Asset based long term care is quickly growing in popularity as seniors and those nearing retirement plan for potential long term care costs. There are only a couple of companies that currently market long term care annuity policies and Mutual of Omaha is one of them.
Their policy is called the Living Care Annuity and is a viable alternative to annual-pay traditional long term care policies. The primary advantages of hybrid annuity plans are the absence of ongoing premiums and the leverage gained on the invested dollars.
Simply put, a hybrid long term care annuity policy is an ordinary deferred fixed annuity with a declared fixed interest rate. The account grows every year through compounding interest. Assuming no interest is withdrawn, the interest gains will accumulate tax deferred.
The difference with a hybrid annuity is in the leverage it provides for long term care costs. The Mutual of Omaha annuity will leverage the invested dollars three times over for nursing home, assisted living, adult day care, home health care and several other LTC types of expenses.
Let’s take the hypothetical example of $100,000 invested in a hybrid annuity. The $100k would grow each year based on the declared interest rate and would otherwise function like a traditional fixed annuity while in deferral.
However, the $100k would create a $300,000 pool of of money that can be accessed by the owner for LTC expenses two years after the policy has been purchased. The $300k pool of money would then be available over a minimum of 6 years for a total of approximately $50k per year – plus the interest growth.
If the annuity policy was accessed for long term care, the owner would essentially spend his or her own money for the first two years and for the next four years, s/he would be using the insurance company’s funds. That is to say, that after the policy has been spent down to $1 in value, Mutual of Omaha then pays the claims up to the individual policy limits.
The $100k initial investment will grow year over year based on the declared interest rate. Let’s use a hypothetical declared fixed interest rate of 3%. The $100k would now be worth $106,090 after two years.
Leveraged 3X over, this equals $318,270. Divided over 6 years, the policy would pay $53,045 per year for a minimum of 6 years or $145.33 per day. The policy funds could last longer if less than $53,045 was used in any given year. This is not a “use it or lose it” type of policy.
There is an annual cost for the long term care rider provided by the policy. This cost is subtracted from the declared interest rate each year.
Using another hypothetical example: If the declared interest rate of the annuity policy was 4.0% and the LTC rider costs 1.0%, then the annuity would credit 3.0% for that given year and the example above would be accurate.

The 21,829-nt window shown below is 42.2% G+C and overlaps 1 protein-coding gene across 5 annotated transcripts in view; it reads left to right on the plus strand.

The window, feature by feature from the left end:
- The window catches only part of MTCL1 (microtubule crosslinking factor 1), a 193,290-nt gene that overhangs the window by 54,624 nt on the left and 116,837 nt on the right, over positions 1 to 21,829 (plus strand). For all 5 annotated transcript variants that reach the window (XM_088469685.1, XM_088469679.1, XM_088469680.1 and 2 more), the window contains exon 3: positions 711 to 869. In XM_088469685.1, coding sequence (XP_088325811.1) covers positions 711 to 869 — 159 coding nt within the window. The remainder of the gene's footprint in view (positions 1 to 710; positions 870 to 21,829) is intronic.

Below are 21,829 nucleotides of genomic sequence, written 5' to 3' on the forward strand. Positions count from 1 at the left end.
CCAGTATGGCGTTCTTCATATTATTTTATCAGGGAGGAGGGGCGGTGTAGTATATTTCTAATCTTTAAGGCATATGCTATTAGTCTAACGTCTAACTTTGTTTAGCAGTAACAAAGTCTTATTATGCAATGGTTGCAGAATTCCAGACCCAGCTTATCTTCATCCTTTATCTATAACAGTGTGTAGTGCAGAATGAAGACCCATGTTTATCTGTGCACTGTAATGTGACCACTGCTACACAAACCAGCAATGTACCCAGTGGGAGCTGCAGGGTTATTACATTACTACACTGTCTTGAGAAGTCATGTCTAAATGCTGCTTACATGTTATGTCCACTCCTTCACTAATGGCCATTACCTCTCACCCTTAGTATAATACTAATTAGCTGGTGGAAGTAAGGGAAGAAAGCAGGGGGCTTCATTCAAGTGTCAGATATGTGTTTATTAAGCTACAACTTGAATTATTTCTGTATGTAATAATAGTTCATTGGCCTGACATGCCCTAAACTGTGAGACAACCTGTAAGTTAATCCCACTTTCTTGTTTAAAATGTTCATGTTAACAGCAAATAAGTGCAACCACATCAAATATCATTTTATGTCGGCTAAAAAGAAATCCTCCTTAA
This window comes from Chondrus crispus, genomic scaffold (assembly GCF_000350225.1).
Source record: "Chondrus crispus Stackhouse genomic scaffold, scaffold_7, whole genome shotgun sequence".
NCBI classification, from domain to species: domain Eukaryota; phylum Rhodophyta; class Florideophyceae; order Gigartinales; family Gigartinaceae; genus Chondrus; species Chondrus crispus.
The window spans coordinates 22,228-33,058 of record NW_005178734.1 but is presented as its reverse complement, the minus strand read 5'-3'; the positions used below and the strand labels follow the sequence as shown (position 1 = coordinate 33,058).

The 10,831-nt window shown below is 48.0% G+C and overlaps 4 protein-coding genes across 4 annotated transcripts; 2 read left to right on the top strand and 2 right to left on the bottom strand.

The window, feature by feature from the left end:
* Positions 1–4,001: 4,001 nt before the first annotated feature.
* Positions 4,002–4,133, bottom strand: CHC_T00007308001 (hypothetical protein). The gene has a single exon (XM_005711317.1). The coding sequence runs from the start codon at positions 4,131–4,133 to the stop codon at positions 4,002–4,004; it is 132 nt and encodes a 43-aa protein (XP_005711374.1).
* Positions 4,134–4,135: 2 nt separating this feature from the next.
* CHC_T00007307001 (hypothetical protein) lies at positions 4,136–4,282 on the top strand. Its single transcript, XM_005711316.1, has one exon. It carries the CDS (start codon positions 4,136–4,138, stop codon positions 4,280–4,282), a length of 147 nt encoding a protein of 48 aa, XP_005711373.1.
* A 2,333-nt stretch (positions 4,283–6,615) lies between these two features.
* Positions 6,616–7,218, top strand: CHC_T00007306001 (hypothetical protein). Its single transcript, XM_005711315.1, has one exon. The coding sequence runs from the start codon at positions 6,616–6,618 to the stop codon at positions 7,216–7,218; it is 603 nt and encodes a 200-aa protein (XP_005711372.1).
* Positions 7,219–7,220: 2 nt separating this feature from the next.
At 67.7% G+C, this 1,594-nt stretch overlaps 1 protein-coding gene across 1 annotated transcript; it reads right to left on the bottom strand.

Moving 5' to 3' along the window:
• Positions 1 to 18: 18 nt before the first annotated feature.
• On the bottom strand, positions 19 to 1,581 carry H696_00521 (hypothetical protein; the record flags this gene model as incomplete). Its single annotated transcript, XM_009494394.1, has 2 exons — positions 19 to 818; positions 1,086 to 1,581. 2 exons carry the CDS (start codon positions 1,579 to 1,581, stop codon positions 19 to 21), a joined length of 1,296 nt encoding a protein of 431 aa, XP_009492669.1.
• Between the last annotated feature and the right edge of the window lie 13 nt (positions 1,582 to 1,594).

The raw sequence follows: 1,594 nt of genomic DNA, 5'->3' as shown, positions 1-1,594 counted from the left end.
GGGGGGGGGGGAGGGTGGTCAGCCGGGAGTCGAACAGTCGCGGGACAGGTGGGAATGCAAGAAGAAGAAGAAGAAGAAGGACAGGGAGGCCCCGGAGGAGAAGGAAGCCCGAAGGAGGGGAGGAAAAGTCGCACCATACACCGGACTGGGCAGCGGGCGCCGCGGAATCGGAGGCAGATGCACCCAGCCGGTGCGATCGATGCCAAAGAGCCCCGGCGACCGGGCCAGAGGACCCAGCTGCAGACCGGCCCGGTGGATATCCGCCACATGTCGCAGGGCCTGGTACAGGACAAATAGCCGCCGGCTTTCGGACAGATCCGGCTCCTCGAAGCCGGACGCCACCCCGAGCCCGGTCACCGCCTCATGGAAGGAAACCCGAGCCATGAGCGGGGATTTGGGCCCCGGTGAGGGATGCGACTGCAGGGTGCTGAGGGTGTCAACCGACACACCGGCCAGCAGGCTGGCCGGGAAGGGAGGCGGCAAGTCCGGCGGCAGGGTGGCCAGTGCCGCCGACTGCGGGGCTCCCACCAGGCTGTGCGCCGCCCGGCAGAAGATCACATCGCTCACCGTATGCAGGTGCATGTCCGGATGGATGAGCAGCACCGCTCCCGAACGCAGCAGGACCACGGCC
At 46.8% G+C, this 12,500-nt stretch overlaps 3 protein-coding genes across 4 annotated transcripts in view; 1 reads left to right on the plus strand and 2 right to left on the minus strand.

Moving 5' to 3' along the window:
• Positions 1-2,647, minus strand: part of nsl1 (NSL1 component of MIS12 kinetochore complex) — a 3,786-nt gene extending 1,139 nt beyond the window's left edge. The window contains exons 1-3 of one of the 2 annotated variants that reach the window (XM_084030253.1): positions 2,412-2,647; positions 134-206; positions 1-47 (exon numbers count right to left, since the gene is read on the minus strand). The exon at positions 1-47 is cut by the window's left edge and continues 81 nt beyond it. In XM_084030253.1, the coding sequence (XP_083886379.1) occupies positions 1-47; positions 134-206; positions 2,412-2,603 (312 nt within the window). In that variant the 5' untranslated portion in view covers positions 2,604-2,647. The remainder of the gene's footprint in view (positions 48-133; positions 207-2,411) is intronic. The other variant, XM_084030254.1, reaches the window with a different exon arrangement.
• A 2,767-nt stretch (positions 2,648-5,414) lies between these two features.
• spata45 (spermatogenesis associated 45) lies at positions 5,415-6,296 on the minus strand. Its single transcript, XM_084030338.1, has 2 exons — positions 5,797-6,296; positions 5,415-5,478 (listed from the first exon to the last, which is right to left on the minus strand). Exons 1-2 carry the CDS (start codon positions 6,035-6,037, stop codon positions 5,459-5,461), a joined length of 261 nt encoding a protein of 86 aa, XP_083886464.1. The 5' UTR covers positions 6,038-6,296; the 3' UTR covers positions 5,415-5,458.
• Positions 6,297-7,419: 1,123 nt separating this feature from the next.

Like most annuity policies and long term care riders, interests rates and rider costs can change based on economic conditions, but only within certain reasonable limits outlined in the policy at onset.
There is medical underwriting associated with this policy. There are twelve pre-qualifying questions as well as a required phone interview for the applicant. If you have been turned down for other types of long term care coverage, then you may not qualify for this policy, but generally speaking, hybrid annuities require less medical underwriting than traditional LTC policies.
You must prove insurability before you will be able to purchased this hybrid annuity and the policy must be in-force for at least two years before benefits can be accessed for long term care expenses.
Mutual of Omaha does offer additional inflation protection on the Living Care Annuity beyond the yearly interest growth. The annual fixed interest annuity growth will account for some inflation, but possibly not enough.
For those who want additional protection, a 5% compounding inflation rider can be added to the long term care rider at an additional cost to the policy. Inflation protection must be purchased at onset and cannot be added later to the contract.
There are potentially two primary benefactors of a long term care annuity; the owner and the beneficiaries.
Owners retain control of their investment and can always withdraw the invested funds (subject to any applicable surrender penalties) at a later date. The accumulated interest is available monthly although most owners tend to reinvest their gains in order to grow the policy each year.
Assuming little or no long term care is needed, then the owner has an asset that can avoid probate and be passed on to his or her beneficiaries. This policy can be appealing for those who are concerned about paying for traditional long term care insurance that may never be needed.
Long term care annuities can also be appropriate for those with an existing annuity policy. Consumers can exchange existing annuities for the Mutual of Omaha hybrid policy on a tax-free basis through what is referred to as a 1035 tax-free exchange.
This can be advantageous for those with significant deferred income in an existing fixed annuity or for those who wish to exit an under-performing or volatile variable annuity account.
The Living Care Annuity is designed to be a tax qualified policy. The cost of the LTC rider has been setup in order to avoid income taxes. The future policy payouts are also designed so as not to create any taxable income to the owner – even if deferred income was transferred in from an old policy.
It is always a good idea to consult with a tax consultant about specific questions regarding the taxability of certain long term care policies. This post is not to be misconstrued as tax or legal advice.
Hyers and Associates, Inc. is a independent long term care, annuity and insurance agency. We represent several traditional and hybrid long term care providers direct and can help you find the policies that best suit your needs.
Contact us for more information today.